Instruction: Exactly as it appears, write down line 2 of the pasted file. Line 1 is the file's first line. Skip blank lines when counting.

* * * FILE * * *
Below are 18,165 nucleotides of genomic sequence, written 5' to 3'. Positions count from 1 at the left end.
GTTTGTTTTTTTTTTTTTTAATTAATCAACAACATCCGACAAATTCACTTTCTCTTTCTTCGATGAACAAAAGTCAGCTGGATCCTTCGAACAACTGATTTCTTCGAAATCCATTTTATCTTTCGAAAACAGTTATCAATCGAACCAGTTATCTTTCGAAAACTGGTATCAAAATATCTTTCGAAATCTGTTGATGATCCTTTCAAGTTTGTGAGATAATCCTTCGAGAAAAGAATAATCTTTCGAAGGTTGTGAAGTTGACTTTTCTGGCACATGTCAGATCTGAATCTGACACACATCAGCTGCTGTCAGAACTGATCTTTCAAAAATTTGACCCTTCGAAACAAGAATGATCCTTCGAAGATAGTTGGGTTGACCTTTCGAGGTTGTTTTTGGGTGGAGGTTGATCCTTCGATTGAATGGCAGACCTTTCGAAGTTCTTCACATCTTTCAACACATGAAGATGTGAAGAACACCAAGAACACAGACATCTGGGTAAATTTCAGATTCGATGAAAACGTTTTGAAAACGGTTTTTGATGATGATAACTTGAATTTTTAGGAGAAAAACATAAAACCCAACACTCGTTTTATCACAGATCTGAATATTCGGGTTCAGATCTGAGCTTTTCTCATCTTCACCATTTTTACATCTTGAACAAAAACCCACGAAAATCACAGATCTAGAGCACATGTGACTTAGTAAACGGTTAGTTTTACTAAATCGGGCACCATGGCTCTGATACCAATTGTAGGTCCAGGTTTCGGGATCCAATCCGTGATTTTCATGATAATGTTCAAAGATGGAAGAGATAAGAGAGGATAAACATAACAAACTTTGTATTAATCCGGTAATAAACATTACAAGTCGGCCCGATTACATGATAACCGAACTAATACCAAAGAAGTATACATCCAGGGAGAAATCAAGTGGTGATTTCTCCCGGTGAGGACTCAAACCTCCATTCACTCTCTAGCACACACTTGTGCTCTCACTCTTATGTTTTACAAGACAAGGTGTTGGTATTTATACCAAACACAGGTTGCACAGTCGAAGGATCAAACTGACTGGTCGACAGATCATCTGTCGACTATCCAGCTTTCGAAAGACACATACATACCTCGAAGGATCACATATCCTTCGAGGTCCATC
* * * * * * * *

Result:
GTTTGTTTTTTTTTTTTTTAATTAATCAACAACATCCGACAAATTCACTTTCTCTTTCTTCGATGAACAAAAGTCAGCTGGATCCTTCGAACAACTGATTTCTTCGAAATCCATTTTATCTTTCGAAAACAGTTATCAATCGAACCAGTTATCTTTCGAAAACTGGTATCAAAATATCTTTCGAAATCTGTTGATGATCCTTTCAAGTTTGTGAGATAATCCTTCGAGAAAAGAATAATCTTTCGAAGGTTGTGAAGTTGACTTTTCTGGCACATGTCAGATCTGAATCTGACACACATCAGCTGCTGTCAGAACTGATCTTTCAAAAATTTGACCCTTCGAAACAAGAATGATCCTTCGAAGATAGTTGGGTTGACCTTTCGAGGTTGTTTTTGGGTGGAGGTTGATCCTTCGATTGAATGGCAGACCTTTCGAAGTTCTTCACATCTTTCAACACATGAAGATGTGAAGAACACCAAGAACACAGACATCTGGGTAAATTTCAGATTCGATGAAAACGTTTTGAAAACGGTTTTTGATGATGATAACTTGAATTTTTAGGAGAAAAACATAAAACCCAACACTCGTTTTATCACAGATCTGAATATTCGGGTTCAGATCTGAGCTTTTCTCATCTTCACCATTTTTACATCTTGAACAAAAACCCACGAAAATCACAGATCTAGAGCACATGTGACTTAGTAAACGGTTAGTTTTACTAAATCGGGCACCATGGCTCTGATACCAATTGTAGGTCCAGGTTTCGGGATCCAATCCGTGATTTTCATGATAATGTTCAAAGATGGAAGAGATAAGAGAGGATAAACATAACAAACTTTGTATTAATCCGGTAATAAACATTACAAGTCGGCCCGATTACATGATAACCGAACTAATACCAAAGAAGTATACATCCAGGGAGAAATCAAGTGGTGATTTCTCCCGGTGAGGACTCAAACCTCCATTCACTCTCTAGCACACACTTGTGCTCTCACTCTTATGTTTTACAAGACAAGGTGTTGGTATTTATACCAAACACAGGTTGCACAGTCGAAGGATCAAACTGACTGGTCGACAGATCATCTGTCGACTATCCAGCTTTCGAAAGACACATACATACCTCGAAGGATCACATATCCTTCGAGGTCCATC